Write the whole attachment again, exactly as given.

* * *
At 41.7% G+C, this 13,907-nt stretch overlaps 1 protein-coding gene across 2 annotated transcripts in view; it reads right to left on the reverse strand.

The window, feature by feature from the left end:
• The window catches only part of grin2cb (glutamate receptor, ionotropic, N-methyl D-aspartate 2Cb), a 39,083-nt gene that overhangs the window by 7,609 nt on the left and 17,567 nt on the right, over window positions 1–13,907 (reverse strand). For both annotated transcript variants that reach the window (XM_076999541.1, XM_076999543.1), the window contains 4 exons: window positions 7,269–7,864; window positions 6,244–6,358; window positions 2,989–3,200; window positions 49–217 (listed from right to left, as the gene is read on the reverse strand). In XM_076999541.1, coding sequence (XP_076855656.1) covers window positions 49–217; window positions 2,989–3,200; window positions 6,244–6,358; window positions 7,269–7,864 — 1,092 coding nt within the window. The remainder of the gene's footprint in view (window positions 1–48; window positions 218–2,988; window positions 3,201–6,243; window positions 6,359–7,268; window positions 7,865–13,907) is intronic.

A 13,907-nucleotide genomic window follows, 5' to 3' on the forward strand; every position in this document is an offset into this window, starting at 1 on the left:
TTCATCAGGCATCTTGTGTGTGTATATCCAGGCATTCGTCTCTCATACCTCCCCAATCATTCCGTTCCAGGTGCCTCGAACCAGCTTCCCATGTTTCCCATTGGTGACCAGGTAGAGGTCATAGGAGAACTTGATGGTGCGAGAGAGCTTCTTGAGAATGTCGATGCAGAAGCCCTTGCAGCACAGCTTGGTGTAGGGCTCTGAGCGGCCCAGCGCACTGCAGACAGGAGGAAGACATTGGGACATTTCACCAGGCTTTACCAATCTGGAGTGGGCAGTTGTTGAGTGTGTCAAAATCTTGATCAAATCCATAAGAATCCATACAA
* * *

At 41.7% G+C, this 13,907-nt stretch overlaps 1 protein-coding gene across 2 annotated transcripts in view; it reads right to left on the reverse strand.

The window, feature by feature from the left end:
• The window catches only part of grin2cb (glutamate receptor, ionotropic, N-methyl D-aspartate 2Cb), a 39,083-nt gene that overhangs the window by 7,609 nt on the left and 17,567 nt on the right, over window positions 1–13,907 (reverse strand). For both annotated transcript variants that reach the window (XM_076999541.1, XM_076999543.1), the window contains 4 exons: window positions 7,269–7,864; window positions 6,244–6,358; window positions 2,989–3,200; window positions 49–217 (listed from right to left, as the gene is read on the reverse strand). In XM_076999541.1, coding sequence (XP_076855656.1) covers window positions 49–217; window positions 2,989–3,200; window positions 6,244–6,358; window positions 7,269–7,864 — 1,092 coding nt within the window. The remainder of the gene's footprint in view (window positions 1–48; window positions 218–2,988; window positions 3,201–6,243; window positions 6,359–7,268; window positions 7,865–13,907) is intronic.

A 13,907-nucleotide genomic window follows, 5' to 3' on the forward strand; every position in this document is an offset into this window, starting at 1 on the left:
TTCATCAGGCATCTTGTGTGTGTATATCCAGGCATTCGTCTCTCATACCTCCCCAATCATTCCGTTCCAGGTGCCTCGAACCAGCTTCCCATGTTTCCCATTGGTGACCAGGTAGAGGTCATAGGAGAACTTGATGGTGCGAGAGAGCTTCTTGAGAATGTCGATGCAGAAGCCCTTGCAGCACAGCTTGGTGTAGGGCTCTGAGCGGCCCAGCGCACTGCAGACAGGAGGAAGACATTGGGACATTTCACCAGGCTTTACCAATCTGGAGTGGGCAGTTGTTGAGTGTGTCAAAATCTTGATCAAATCCATAAGAATCCATACAA